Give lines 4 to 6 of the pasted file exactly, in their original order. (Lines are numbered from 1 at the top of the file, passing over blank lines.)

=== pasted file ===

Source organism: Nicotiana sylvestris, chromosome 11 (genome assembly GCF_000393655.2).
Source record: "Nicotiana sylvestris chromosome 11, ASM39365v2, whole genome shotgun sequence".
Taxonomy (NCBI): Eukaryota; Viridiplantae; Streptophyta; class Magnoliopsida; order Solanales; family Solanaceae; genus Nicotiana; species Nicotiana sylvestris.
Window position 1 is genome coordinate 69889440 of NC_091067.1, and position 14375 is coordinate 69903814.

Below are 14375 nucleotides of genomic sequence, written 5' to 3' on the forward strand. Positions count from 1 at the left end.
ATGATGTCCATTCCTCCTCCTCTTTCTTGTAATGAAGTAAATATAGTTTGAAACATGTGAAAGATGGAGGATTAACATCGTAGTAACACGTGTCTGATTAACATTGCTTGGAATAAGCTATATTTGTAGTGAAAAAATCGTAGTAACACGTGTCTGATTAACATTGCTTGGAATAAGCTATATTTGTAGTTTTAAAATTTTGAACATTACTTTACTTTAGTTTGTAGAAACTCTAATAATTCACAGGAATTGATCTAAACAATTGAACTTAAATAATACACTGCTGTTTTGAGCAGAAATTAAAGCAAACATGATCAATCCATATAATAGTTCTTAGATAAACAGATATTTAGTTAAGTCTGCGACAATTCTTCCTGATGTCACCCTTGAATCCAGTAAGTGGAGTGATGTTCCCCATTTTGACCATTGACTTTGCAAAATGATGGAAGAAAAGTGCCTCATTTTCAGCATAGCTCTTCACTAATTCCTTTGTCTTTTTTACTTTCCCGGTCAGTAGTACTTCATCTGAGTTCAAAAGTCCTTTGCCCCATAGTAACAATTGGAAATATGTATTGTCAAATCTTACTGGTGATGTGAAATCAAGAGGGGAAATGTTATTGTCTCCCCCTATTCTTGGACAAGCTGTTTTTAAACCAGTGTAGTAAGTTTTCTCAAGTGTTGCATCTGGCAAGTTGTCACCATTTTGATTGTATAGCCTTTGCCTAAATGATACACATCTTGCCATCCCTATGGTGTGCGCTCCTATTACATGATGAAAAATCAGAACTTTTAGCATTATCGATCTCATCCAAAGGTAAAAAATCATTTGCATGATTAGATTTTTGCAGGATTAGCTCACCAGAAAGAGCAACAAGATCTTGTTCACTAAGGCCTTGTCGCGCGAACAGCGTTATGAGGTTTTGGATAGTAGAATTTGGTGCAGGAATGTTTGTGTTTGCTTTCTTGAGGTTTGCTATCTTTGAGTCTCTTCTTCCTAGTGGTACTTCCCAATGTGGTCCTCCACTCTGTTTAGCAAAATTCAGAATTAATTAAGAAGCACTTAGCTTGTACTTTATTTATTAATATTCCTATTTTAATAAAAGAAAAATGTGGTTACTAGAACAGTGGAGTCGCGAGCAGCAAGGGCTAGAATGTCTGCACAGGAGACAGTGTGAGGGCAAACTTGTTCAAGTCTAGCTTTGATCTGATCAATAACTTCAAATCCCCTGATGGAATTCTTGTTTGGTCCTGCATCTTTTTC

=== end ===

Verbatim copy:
Window position 1 is genome coordinate 69889440 of NC_091067.1, and position 14375 is coordinate 69903814.

Below are 14375 nucleotides of genomic sequence, written 5' to 3' on the forward strand. Positions count from 1 at the left end.
ATGATGTCCATTCCTCCTCCTCTTTCTTGTAATGAAGTAAATATAGTTTGAAACATGTGAAAGATGGAGGATTAACATCGTAGTAACACGTGTCTGATTAACATTGCTTGGAATAAGCTATATTTGTAGTGAAAAAATCGTAGTAACACGTGTCTGATTAACATTGCTTGGAATAAGCTATATTTGTAGTTTTAAAATTTTGAACATTACTTTACTTTAGTTTGTAGAAACTCTAATAATTCACAGGAATTGATCTAAACAATTGAACTTAAATAATACACTGCTGTTTTGAGCAGAAATTAAAGCAAACATGATCAATCCATATAATAGTTCTTAGATAAACAGATATTTAGTTAAGTCTGCGACAATTCTTCCTGATGTCACCCTTGAATCCAGTAAGTGGAGTGATGTTCCCCATTTTGACCATTGACTTTGCAAAATGATGGAAGAAAAGTGCCTCATTTTCAGCATAGCTCTTCACTAATTCCTTTGTCTTTTTTACTTTCCCGGTCAGTAGTACTTCATCTGAGTTCAAAAGTCCTTTGCCCCATAGTAACAATTGGAAATATGTATTGTCAAATCTTACTGGTGATGTGAAATCAAGAGGGGAAATGTTATTGTCTCCCCCTATTCTTGGACAAGCTGTTTTTAAACCAGTGTAGTAAGTTTTCTCAAGTGTTGCATCTGGCAAGTTGTCACCATTTTGATTGTATAGCCTTTGCCTAAATGATACACATCTTGCCATCCCTATGGTGTGCGCTCCTATTACATGATGAAAAATCAGAACTTTTAGCATTATCGATCTCATCCAAAGGTAAAAAATCATTTGCATGATTAGATTTTTGCAGGATTAGCTCACCAGAAAGAGCAACAAGATCTTGTTCACTAAGGCCTTGTCGCGCGAACAGCGTTATGAGGTTTTGGATAGTAGAATTTGGTGCAGGAATGTTTGTGTTTGCTTTCTTGAGGTTTGCTATCTTTGAGTCTCTTCTTCCTAGTGGTACTTCCCAATGTGGTCCTCCACTCTGTTTAGCAAAATTCAGAATTAATTAAGAAGCACTTAGCTTGTACTTTATTTATTAATATTCCTATTTTAATAAAAGAAAAATGTGGTTACTAGAACAGTGGAGTCGCGAGCAGCAAGGGCTAGAATGTCTGCACAGGAGACAGTGTGAGGGCAAACTTGTTCAAGTCTAGCTTTGATCTGATCAATAACTTCAAATCCCCTGATGGAATTCTTGTTTGGTCCTGCATCTTTTTC